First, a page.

Pensions - Articles - Prediction that the State Pension pot will run dry by 2035

Comments from Adrian Boulding, Director of Policy at NOW: Pensions and Calum Cooper, Partner at Hymans Robertson on the prediction that the State Pension pot will run dry by 2035.

 Adrian Boulding, Director of Policy at NOW: Pensions: “The warning from the Government's Actuary Department demonstrates just how precarious the state pension really is.

 “Increasing National Insurance contributions by 5% could go some way to mitigate this issue. But increasing NICs is easier said than done and raises uncomfortable questions around intergenerational fairness.

 “Research* we conducted with millennials revealed one in five (22%) 18 – 30 year olds are pessimistic about the future of the state pension and don’t believe it will exist when they retire.

 “To protect against an uncertain future, having workplace pension savings is essential which is where auto enrolment has the potential to make a big difference.”


 Calum Cooper, Partner at Hymans Robertson: It is not surprising that the Government Actuary Department has reached this conclusion that state pension funding levels are dwindling. The current system is dangerously unsustainable when you consider how technology and rising life expectancy could transform our working landscape over the next decade or two. The UK currently spends £100bn p.a. on the State pension and that this is expected to double over the next 20 years and double again in the following 20 years, it is clear that the current system needs to change.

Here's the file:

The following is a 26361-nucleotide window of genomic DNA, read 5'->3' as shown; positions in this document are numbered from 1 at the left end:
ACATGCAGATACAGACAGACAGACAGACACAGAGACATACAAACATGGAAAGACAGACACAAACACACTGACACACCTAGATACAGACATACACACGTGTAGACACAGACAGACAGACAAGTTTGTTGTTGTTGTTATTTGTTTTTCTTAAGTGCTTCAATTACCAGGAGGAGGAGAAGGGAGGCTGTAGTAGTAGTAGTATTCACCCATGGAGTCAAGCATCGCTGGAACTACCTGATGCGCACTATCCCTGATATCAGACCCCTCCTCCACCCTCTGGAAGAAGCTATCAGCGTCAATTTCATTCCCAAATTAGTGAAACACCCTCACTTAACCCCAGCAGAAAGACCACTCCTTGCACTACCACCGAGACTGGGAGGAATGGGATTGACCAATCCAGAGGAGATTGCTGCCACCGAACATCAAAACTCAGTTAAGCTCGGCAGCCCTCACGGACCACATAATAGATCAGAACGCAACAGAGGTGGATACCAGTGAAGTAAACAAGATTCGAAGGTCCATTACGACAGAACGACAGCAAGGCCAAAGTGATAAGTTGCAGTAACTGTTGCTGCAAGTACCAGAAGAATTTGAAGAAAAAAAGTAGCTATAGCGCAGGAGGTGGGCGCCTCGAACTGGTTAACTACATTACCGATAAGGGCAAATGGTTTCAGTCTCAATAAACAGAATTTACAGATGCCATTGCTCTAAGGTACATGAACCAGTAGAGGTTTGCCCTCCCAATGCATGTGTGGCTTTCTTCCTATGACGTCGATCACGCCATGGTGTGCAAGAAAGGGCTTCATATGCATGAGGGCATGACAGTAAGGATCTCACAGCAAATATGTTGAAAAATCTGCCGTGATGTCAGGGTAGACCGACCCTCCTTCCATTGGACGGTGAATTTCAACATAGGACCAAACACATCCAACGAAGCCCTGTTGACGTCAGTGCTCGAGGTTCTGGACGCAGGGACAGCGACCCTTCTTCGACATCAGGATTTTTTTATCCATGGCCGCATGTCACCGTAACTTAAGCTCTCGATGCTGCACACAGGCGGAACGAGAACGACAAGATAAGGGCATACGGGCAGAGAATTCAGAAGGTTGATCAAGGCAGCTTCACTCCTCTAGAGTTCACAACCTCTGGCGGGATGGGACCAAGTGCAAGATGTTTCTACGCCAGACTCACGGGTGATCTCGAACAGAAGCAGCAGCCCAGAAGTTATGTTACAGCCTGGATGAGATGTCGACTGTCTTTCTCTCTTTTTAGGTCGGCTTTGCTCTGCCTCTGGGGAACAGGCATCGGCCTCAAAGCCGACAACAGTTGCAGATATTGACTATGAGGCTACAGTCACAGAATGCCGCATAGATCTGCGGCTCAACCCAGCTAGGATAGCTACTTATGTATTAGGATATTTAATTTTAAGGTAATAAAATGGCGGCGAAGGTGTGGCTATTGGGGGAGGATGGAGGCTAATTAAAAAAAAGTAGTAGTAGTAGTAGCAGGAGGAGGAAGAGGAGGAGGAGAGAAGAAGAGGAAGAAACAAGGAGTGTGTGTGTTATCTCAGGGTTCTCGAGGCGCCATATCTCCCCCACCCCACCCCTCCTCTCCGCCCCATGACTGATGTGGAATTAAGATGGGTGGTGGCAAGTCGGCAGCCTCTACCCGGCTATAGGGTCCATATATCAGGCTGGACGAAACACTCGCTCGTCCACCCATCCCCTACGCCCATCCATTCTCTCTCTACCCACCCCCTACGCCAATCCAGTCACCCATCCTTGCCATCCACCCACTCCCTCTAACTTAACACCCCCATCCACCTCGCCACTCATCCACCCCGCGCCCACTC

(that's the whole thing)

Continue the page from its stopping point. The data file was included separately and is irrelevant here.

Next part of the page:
“The chances are that our working landscape will look radically different over the next few decades. Life expectancy is continuing to rise faster than the State Pension age meaning many people will feel compelled to continue working well into “retirement”. In fact, our own longevity analysis found that the state pension age should now be at 74, if it had kept pace with life expectancy from the second world war.

 “However, all of this could be swamped if the predicted potential for technological unemployment by AI comes true. The Bank of England and PwC have estimated that 1 in 3 jobs are currently in danger from automation. Clearly there is a wide range of outcomes but this outcome would be massive and would have a devastating impact not only on NI financing but would cause demands on state support to reach an all-time high. Perhaps it’s time to think beyond the State Pension and look towards something more age-agnostic.”


 Government Actuary’s Quinquennial Review of the National Insurance Fund as at April 2015 

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